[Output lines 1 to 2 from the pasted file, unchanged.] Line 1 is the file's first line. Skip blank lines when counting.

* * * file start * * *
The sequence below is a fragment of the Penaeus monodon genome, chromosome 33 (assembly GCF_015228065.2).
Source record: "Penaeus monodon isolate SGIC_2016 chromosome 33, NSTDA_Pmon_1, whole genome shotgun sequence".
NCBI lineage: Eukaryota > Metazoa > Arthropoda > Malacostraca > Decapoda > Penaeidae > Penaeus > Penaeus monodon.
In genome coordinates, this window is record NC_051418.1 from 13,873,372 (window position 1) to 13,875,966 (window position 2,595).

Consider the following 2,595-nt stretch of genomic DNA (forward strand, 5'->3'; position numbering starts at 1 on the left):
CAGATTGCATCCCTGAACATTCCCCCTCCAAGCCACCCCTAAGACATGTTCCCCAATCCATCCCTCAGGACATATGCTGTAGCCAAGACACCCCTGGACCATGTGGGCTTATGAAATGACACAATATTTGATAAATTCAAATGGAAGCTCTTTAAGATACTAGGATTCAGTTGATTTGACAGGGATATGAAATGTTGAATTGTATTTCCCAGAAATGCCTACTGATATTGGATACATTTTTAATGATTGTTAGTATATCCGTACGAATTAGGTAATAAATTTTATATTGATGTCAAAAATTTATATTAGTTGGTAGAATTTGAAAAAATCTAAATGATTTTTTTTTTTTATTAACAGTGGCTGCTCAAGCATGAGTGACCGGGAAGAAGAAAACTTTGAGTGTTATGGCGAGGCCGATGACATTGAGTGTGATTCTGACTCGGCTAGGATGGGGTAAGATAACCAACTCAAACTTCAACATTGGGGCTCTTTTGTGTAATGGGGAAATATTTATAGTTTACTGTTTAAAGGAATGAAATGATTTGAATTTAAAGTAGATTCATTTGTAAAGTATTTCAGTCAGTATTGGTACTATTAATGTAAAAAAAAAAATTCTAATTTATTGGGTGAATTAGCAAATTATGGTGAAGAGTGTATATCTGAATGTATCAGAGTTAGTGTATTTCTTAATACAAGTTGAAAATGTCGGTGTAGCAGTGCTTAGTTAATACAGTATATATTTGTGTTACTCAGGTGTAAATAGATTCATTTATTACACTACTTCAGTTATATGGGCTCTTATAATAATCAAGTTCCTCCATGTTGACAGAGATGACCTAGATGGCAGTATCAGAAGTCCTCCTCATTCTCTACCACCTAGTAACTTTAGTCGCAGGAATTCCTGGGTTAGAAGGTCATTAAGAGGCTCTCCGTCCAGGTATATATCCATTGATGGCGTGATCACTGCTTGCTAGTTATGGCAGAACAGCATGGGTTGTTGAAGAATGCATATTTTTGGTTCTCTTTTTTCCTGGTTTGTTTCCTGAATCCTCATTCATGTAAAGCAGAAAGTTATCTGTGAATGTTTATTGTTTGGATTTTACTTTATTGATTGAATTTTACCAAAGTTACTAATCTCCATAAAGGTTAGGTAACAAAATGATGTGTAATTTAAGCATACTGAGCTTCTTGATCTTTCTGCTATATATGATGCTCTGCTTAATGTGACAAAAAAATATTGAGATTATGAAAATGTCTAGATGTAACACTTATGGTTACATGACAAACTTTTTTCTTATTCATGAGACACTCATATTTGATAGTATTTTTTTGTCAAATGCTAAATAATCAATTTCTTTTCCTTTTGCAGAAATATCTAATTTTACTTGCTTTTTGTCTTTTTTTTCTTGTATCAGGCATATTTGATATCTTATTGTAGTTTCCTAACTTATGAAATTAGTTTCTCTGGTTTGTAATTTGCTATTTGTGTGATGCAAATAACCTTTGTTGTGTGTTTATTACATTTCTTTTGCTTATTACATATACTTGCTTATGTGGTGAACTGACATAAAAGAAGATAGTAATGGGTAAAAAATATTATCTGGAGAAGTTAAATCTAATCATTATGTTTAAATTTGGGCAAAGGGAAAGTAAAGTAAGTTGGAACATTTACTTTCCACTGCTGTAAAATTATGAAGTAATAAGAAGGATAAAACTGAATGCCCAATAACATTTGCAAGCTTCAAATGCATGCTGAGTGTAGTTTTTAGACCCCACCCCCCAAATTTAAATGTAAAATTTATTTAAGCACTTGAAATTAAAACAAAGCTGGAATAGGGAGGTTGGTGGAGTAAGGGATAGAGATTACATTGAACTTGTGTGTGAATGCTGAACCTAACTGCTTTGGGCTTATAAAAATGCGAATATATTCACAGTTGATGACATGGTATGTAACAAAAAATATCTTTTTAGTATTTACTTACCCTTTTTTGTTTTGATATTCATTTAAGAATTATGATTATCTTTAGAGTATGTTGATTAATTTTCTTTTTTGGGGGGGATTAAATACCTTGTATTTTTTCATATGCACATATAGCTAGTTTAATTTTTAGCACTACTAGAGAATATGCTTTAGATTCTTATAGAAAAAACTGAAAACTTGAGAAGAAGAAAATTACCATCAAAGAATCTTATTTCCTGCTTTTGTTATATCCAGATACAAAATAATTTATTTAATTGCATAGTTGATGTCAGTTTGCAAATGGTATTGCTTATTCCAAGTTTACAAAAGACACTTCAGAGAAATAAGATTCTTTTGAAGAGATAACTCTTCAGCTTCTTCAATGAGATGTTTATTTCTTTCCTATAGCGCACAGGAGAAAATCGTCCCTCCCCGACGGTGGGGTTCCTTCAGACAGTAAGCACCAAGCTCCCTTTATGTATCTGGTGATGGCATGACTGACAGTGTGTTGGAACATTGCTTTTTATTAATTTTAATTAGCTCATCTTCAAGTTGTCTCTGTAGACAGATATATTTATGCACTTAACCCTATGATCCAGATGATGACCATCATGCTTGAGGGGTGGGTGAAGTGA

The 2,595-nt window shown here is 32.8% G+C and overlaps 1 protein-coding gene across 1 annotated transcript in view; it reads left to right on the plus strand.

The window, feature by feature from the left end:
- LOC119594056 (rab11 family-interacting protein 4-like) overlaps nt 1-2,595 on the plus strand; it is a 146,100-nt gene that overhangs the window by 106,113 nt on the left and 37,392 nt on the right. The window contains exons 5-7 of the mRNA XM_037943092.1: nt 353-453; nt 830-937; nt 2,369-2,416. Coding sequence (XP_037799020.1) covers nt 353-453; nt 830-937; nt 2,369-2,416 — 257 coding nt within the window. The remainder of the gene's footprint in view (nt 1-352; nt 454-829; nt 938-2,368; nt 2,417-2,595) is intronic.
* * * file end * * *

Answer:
The sequence below is a fragment of the Penaeus monodon genome, chromosome 33 (assembly GCF_015228065.2).
Source record: "Penaeus monodon isolate SGIC_2016 chromosome 33, NSTDA_Pmon_1, whole genome shotgun sequence".